The proof with respect to what was done at Ft. Lawton consisted primarily of calculating the extra yardage of concrete which was over and above the amount specified under the original contract and in like manner calculating the additional pounds of steel and of steel bolts and the extra amount of labor which was involved in placing and erecting these additional materials.


The testimony given on behalf of Willar stated what those costs were and did so by computing into a single per pound figure the cost of additional materials plus the cost of labor in placing such materials on the job. Thus it was testified that the additional work at Ft. Lawton required the use of 78,000 additional pounds of reinforcing steel and when the labor of placing this steel in the job was added the actual cost per pound for each pound of such additional steel was 13.6 ¢. The additional reinforcing steel plus the labor thereon cost the plaintiffs Willar $10,608.


In like manner the additional concrete amounting to 215 cubic yards cost $13.42 per yard, making $2885.30, and $18.60 per yard for the cost of placing the concrete, or a total of $3999 for that labor. The additional steel bolts plus the cost of placing them, it was testified, cost 36 ¢ per pound for 1834 pounds, making an additional $660.24. The total of these items, $18,152.54, the court found to be correct and reasonable.


The court also allowed an additional sum amounting to 12 percent on that total for overhead and profit. We shall have occasion to discuss this allowance hereafter.


Disregarding the items of overhead and profit for the time being, we come then to an inquiry as to what total amount ought to be payable on account of the original work specified, plus the extras, at Ft. Lawton. The subcontract, as originally executed, did not segregate the amount to be paid for the work at Ft. Lawton from the amount to be paid for the construction at Neah Bay. A single lump sum, $32,841, was named for all the work both at Ft. Lawton and at Neah Bay. However, the pleadings of the parties disclose that this total sum was a combination of two agreed amounts: $10,234, for the work at Neah Bay, and $22,607, for the work at Ft. Lawton. These amounts are set forth in paragraphs VII and IX of the complaint, and they are admitted in the answer. It would therefore appear that the total amount earned for the work actually done by Willar at Ft. Lawton would be as follows:


  Agreed amount under
    original contract      $22,607.00
  Cost of extras as
    above stated            18,152.54
  Total, excluding profit
    and overhead           $40,759.54

As we have previously noted, the situation at Neah Bay was such that it can be said that no portion of the original specified construction was ever performed there. The case was tried upon that theory and neither party contends that the work done at Neah Bay should be treated as representing in part the original contract. Therefore, it must be taken that all of the work done at Neah Bay was performed without any express contract with respect to the sums to be paid therefor, and any award would have to be made, as the trial judge held, on the basis of quantum meruit.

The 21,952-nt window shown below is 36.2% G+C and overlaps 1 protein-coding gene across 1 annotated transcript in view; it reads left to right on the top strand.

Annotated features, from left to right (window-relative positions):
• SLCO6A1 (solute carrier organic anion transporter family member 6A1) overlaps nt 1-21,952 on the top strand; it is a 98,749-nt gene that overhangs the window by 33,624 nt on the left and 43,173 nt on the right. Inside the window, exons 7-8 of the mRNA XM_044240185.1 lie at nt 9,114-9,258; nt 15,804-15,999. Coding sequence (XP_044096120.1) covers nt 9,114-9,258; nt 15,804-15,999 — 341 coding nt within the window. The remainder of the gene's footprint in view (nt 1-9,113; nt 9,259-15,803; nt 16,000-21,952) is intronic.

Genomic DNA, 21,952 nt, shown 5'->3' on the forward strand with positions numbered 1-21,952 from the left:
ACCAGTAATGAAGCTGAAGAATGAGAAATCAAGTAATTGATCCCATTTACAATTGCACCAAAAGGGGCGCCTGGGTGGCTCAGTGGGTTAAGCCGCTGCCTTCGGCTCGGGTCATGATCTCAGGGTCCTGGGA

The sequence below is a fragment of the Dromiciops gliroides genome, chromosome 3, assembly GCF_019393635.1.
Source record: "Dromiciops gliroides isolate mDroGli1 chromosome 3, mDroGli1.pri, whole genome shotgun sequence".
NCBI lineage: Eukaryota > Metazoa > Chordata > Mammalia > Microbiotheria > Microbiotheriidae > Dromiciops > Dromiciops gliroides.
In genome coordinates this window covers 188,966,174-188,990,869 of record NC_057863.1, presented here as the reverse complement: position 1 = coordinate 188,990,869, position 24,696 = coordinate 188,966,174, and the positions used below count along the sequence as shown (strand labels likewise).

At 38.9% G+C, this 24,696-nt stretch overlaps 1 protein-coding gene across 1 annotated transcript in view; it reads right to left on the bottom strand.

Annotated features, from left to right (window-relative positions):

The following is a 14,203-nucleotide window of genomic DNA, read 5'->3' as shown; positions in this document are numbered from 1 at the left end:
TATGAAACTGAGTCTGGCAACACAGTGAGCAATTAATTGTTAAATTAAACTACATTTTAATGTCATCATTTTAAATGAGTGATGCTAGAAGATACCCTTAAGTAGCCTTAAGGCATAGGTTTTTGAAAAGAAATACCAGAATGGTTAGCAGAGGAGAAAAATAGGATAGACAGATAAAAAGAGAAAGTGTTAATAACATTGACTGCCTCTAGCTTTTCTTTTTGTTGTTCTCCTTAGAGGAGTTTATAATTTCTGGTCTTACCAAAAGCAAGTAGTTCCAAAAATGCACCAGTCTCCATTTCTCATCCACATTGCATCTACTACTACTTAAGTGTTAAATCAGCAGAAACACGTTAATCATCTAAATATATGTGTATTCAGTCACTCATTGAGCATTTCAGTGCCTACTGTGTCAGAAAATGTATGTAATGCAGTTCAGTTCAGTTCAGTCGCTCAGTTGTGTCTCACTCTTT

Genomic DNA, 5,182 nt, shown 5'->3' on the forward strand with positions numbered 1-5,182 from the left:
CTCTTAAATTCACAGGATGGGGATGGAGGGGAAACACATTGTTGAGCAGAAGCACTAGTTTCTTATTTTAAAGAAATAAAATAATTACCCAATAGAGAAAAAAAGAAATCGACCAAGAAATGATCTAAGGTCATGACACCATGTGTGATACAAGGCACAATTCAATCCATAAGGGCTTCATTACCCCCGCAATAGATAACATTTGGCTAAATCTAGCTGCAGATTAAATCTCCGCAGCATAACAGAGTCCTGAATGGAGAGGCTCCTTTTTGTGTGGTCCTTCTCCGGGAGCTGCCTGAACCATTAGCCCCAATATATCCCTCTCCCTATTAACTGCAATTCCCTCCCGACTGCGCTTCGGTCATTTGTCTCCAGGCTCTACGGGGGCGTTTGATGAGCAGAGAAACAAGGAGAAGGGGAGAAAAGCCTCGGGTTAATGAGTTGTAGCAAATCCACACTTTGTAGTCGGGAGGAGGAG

The evidence on behalf of the plaintiffs which the trial court accepted as true and correct and as reasonable in amount, was that the cost to Willar for the construction at Neah Bay totaled $23,429.12, without regard to any amount allowable for profit or overhead. The total claimed was broken down by the witness Will into the following items:


      Labor                       $11,077.41
      Materials                    10,335.45
      Materials furnished
        from Willar's warehouse       347.10
      Rental of Willar's
        equipment                   1,720.20
    The court disallowed two
      items, totaling                  51.04
  and thus arrived at the
    total above stated            $23,429.12

With respect to this sum of $23,429.12, the trial court allowed thereon and awarded to Willar, 15% for overhead, and 10% for profit, (the profit figured on both overhead and actual material and labor costs). Hereafter we shall discuss the propriety of making such percentage allowances both in respect to Neah Bay work and in respect to extra work at Ft. Lawton.


On the Ft. Lawton totals, the court's findings do not disclose whether the sums charged for materials and labor on that extra work did or did not include an allowance for overhead or profit, although an examination of an oral opinion of the court given at the conclusion of the trial would indicate that the Judge did in fact allow an item for such overhead and profit on the extra work amounting to 12% on the labor and materials previously mentioned.3


The briefs of appellants discuss the question of the propriety of this overhead allowance for work at Neah Bay at considerable length. They assert that this percentage allowance for overhead is improper because the amounts allowed under the heading of "materials" include many items of overhead; and that to apply such a percentage on these other costs amounts to a double charge for overhead expenses.


Appellants, it will be recalled, assert that the agreement between the parties was that the extra and additional work here involved was to be performed by Willar for "cost plus 10%"; that under such an agreement cost means "labor and material", and it is their position that under such an agreement items which are properly termed overhead cannot be included as costs, but that the ten percent contractor's profit must be taken to cover such things. Thus they say that the salaries of executives or administrative officials, the cost of borrowing money for the job, office expenses, the use of necessary tools and equipment are required to be furnished by the contractor at his own expense.


We find no occasion here to decide whether one doing work for "cost plus 10%" is entitled to payment for overhead. The law in Washington, which controls here, (see Continental Casualty Co. v. Schaefer, 9 Cir., supra), appears to be contra to appellants' position. Hopkins v. Ulvestad, 46 Wash.2d 514, 282 P. 2d 806, 810. What concerns us now is whether, in this particular case, assuming overhead items are properly included in the charges, the court's addition of a 15% general allowance for overhead, represented a double charge for such items.